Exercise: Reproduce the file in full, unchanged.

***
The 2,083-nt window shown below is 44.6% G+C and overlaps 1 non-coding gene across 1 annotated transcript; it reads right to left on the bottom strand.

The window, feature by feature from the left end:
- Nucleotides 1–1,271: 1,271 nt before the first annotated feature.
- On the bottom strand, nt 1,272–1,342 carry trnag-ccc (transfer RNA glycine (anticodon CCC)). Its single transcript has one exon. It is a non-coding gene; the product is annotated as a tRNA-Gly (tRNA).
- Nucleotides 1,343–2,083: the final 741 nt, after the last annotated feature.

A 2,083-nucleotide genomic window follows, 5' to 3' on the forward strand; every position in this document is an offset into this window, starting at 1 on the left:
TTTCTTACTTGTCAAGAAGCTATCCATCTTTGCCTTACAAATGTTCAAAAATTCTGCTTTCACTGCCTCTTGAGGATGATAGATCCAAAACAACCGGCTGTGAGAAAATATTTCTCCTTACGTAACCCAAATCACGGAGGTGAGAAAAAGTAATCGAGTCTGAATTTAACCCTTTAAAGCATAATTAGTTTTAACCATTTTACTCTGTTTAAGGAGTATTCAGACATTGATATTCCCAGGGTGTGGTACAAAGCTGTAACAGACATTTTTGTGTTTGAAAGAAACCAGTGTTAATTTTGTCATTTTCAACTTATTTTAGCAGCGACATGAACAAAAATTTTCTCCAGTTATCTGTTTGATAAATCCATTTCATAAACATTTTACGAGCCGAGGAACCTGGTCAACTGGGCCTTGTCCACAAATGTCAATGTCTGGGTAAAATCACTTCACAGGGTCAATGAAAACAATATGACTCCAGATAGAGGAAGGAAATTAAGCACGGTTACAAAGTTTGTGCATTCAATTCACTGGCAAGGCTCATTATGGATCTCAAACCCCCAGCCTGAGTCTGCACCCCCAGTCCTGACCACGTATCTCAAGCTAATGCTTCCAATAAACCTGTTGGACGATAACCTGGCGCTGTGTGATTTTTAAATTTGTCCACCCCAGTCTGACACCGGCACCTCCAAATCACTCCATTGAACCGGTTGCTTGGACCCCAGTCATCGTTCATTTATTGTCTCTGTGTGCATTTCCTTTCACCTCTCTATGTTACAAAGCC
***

The 2,083-nt window shown below is 44.6% G+C and overlaps 1 non-coding gene across 1 annotated transcript; it reads right to left on the bottom strand.

The window, feature by feature from the left end:
- Nucleotides 1–1,271: 1,271 nt before the first annotated feature.
- On the bottom strand, nt 1,272–1,342 carry trnag-ccc (transfer RNA glycine (anticodon CCC)). Its single transcript has one exon. It is a non-coding gene; the product is annotated as a tRNA-Gly (tRNA).
- Nucleotides 1,343–2,083: the final 741 nt, after the last annotated feature.

A 2,083-nucleotide genomic window follows, 5' to 3' on the forward strand; every position in this document is an offset into this window, starting at 1 on the left:
TTTCTTACTTGTCAAGAAGCTATCCATCTTTGCCTTACAAATGTTCAAAAATTCTGCTTTCACTGCCTCTTGAGGATGATAGATCCAAAACAACCGGCTGTGAGAAAATATTTCTCCTTACGTAACCCAAATCACGGAGGTGAGAAAAAGTAATCGAGTCTGAATTTAACCCTTTAAAGCATAATTAGTTTTAACCATTTTACTCTGTTTAAGGAGTATTCAGACATTGATATTCCCAGGGTGTGGTACAAAGCTGTAACAGACATTTTTGTGTTTGAAAGAAACCAGTGTTAATTTTGTCATTTTCAACTTATTTTAGCAGCGACATGAACAAAAATTTTCTCCAGTTATCTGTTTGATAAATCCATTTCATAAACATTTTACGAGCCGAGGAACCTGGTCAACTGGGCCTTGTCCACAAATGTCAATGTCTGGGTAAAATCACTTCACAGGGTCAATGAAAACAATATGACTCCAGATAGAGGAAGGAAATTAAGCACGGTTACAAAGTTTGTGCATTCAATTCACTGGCAAGGCTCATTATGGATCTCAAACCCCCAGCCTGAGTCTGCACCCCCAGTCCTGACCACGTATCTCAAGCTAATGCTTCCAATAAACCTGTTGGACGATAACCTGGCGCTGTGTGATTTTTAAATTTGTCCACCCCAGTCTGACACCGGCACCTCCAAATCACTCCATTGAACCGGTTGCTTGGACCCCAGTCATCGTTCATTTATTGTCTCTGTGTGCATTTCCTTTCACCTCTCTATGTTACAAAGCC